Thursday, May 28, 2020

The Plague God Comes to Longdong (Han)

This story supposedly took place long ago, during the Warring States Era (475-221 B.C.).

It all started when the Jade Emperor sent a plague god down to the Longdong region in what is now Gansu Province.

Shanhe Zhai was, at the time, the most prosperous, bustling town in the area; it was also, sadly, a place largely inhabited by people who would be found wanting in ethics and simple decency. The people of Shanhe Zhai engaged in all kinds of evil behavior, including thievery and outright banditry and immorality.

Sickened by all the sinfulness he had witnessed, a local scholar launched a petition to the Jade Emperor for that god's intervention. Taking notice of the petition, the Jade Emperor decided to send one of the plague gods incognito down to the region to investigate the situation.  If the level of wickedness warranted it,  the plague god could spread a limited pestilence to end all the iniquity but only after all the innocents, the children, would be given pouches to wear to identify them as guiltless and thus exempt from being infected by the coming plague.

The plague god, disguised as a scholar in white robes, arrived in a cloud, mistakenly landing in the wrong area, somewhere other than Shanhe Zhai. He then traveled through neighboring villages, observing the residents. In more than one village, he overheard the local children singing the same ditty:

Heaven is blind,
The gods' powers are blind,
Ghosts are blind on the road,
People's hearts are blind. 
Before long, heaven will fall!

The plague god was incensed. "I had heard the adults here were evil, but even the children here are just as bad! Singing about gods' being blind and calling for heaven's downfall! Indeed!"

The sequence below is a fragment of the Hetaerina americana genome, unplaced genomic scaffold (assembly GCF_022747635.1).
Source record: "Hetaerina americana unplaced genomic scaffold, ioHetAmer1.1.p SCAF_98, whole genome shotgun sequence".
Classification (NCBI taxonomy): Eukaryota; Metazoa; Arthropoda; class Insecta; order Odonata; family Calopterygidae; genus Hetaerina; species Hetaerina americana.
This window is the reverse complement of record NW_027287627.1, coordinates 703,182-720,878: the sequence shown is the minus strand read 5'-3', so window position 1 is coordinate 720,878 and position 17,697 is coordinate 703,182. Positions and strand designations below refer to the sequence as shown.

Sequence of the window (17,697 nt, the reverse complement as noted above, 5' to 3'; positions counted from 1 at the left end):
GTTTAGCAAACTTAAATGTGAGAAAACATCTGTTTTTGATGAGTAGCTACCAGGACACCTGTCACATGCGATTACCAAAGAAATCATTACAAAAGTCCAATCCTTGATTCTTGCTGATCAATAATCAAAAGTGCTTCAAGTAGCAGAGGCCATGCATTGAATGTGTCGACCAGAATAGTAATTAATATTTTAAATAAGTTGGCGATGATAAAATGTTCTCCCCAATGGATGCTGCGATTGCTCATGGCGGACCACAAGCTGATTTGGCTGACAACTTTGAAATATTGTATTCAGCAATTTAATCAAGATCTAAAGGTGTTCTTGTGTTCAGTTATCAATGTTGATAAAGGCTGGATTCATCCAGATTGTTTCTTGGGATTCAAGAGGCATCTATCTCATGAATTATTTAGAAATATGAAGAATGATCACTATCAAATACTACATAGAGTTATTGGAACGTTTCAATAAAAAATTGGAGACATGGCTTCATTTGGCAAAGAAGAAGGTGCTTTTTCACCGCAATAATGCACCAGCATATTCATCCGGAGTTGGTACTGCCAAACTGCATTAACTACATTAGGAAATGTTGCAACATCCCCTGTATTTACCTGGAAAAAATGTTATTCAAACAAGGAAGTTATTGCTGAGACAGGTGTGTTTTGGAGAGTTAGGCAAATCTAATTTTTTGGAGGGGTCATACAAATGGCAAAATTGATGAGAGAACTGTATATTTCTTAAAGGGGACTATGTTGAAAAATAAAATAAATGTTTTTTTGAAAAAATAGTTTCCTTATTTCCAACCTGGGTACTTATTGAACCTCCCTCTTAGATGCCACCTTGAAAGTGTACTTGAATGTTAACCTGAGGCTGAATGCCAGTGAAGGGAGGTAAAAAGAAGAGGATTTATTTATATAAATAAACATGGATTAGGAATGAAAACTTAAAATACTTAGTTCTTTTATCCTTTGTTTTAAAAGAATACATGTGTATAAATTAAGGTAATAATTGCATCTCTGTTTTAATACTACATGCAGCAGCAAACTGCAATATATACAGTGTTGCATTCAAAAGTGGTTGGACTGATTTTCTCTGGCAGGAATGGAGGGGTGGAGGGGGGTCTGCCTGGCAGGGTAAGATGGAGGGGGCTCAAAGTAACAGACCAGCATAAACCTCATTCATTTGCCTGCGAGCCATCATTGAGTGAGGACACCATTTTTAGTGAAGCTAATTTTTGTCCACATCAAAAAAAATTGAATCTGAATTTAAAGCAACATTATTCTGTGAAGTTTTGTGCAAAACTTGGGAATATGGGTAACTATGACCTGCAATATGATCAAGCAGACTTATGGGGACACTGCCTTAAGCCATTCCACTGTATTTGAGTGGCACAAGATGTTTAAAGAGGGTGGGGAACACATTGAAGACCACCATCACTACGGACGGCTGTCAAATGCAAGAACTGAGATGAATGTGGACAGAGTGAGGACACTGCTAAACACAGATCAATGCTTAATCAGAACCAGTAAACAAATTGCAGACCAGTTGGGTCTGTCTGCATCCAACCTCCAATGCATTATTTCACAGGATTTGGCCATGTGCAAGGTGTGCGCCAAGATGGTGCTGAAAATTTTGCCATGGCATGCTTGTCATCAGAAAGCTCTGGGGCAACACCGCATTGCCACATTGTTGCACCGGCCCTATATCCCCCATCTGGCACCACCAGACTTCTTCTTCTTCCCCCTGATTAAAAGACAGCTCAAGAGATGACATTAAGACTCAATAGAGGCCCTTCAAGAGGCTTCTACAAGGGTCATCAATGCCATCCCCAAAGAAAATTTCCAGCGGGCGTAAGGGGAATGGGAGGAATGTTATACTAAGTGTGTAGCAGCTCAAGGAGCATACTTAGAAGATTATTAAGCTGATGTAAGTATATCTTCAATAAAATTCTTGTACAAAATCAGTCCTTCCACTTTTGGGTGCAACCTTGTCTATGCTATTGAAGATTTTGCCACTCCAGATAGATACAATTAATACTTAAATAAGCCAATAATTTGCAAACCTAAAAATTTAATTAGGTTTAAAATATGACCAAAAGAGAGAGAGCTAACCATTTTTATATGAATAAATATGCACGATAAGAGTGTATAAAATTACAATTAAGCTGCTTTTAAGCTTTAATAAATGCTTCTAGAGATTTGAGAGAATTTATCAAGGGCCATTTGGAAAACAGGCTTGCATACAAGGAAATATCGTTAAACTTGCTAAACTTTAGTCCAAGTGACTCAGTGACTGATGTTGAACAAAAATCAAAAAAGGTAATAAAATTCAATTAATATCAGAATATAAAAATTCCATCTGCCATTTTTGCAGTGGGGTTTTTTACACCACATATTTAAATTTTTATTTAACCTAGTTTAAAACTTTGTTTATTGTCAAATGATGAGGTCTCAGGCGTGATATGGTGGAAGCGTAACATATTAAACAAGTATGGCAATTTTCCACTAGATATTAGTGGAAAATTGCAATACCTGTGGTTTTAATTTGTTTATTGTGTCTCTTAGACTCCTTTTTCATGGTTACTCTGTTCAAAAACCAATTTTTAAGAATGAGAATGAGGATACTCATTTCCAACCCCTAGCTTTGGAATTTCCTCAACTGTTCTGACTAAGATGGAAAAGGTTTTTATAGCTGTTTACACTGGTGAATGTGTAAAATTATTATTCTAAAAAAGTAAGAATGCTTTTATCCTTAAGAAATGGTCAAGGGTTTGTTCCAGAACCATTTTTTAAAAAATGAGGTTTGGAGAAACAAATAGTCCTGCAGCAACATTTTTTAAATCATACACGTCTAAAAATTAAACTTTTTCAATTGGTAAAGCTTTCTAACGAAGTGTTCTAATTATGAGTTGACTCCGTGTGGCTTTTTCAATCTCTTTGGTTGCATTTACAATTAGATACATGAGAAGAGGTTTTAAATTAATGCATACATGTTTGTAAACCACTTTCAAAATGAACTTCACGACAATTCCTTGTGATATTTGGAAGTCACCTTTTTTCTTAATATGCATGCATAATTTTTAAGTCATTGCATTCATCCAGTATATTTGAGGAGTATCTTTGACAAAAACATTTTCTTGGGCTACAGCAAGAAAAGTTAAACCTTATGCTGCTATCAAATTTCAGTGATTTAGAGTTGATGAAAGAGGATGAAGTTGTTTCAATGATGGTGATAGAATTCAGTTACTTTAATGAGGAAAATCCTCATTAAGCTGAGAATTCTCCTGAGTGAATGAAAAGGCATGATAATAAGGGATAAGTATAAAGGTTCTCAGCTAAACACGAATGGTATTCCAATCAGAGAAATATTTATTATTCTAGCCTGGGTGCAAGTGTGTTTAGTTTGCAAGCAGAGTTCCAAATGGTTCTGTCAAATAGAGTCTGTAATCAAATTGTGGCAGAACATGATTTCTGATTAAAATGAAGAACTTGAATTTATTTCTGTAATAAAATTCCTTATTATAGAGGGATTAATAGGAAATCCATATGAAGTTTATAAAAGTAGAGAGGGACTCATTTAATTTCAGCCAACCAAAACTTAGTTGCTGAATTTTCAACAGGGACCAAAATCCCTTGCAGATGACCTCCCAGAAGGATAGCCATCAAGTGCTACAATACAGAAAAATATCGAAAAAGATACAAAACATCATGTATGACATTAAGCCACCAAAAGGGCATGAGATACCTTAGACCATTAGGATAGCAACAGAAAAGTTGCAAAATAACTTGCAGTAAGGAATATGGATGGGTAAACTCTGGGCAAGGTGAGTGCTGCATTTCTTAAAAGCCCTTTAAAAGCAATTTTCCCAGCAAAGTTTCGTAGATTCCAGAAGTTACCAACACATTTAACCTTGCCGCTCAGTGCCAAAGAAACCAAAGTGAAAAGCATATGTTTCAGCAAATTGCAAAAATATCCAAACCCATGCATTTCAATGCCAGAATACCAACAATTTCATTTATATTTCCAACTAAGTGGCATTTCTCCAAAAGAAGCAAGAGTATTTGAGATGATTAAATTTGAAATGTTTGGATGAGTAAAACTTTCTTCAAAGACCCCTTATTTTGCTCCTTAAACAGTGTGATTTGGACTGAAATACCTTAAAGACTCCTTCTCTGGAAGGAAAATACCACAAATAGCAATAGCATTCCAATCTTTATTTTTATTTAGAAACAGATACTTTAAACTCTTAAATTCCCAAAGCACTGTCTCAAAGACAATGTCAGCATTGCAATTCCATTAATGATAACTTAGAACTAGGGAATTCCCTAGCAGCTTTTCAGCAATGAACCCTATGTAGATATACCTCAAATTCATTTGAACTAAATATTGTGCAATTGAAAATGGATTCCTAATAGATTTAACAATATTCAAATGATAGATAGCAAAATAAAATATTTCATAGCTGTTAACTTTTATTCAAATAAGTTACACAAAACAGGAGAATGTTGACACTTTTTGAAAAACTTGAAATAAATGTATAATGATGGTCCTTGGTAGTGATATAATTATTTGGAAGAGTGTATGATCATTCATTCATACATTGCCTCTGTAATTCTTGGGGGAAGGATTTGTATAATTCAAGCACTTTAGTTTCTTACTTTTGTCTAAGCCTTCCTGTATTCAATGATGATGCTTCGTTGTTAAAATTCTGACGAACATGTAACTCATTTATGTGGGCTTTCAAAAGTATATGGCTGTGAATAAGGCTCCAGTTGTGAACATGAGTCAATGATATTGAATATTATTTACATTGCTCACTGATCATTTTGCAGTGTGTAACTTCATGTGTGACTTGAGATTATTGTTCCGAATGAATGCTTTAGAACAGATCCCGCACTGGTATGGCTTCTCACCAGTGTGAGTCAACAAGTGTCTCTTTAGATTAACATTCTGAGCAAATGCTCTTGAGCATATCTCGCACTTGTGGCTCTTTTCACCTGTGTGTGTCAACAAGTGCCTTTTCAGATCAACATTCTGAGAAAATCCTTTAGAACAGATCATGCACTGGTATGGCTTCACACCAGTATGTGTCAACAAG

He considered the options and then decided to unleash three types of plague from the tube he carried in his sleeve: spring plague, hot-weather plague, and fall-flat-upon-the-ground plague. Surely, he thought, unleashing these plagues would be an acceptable way of carrying out the Jade Emperor's orders!

Before long, within half an hour, the three kinds of plague had done their job--no one in the immediate area where the plagues had been released was left alive. Good, innocent, bad--all had succumbed.

Thinking his job done, the plague god climbed aboard a cloud and returned to the realm of the Jade Emperor, strutting into the chamber to give his report.

The reception he was to receive was not anticipated. The Jade Emperor, fuming, knowing this plague god had harmed the innocent, ripped away from the plague god his plague tube. Then, he ordered his guards to behead the plague god.

The Jade Emperor next hurriedly dispatched the longevity god down to the afflicted area. This god worked hard to restore life to all the innocent children, women, and men who had fallen to all the pestilence the plague god had unleashed. However, since the revived had been exposed to such an onslaught of disease, there could be no guarantee that any of them would remain immune to whatever germs or viruses were still lurking on the land. So, the longevity god supplied each of those whom he had brought back to life with a "purgative" small pouch and a "longevity lock" to wear which would then allow the wearer to escape a recurrence of the plague.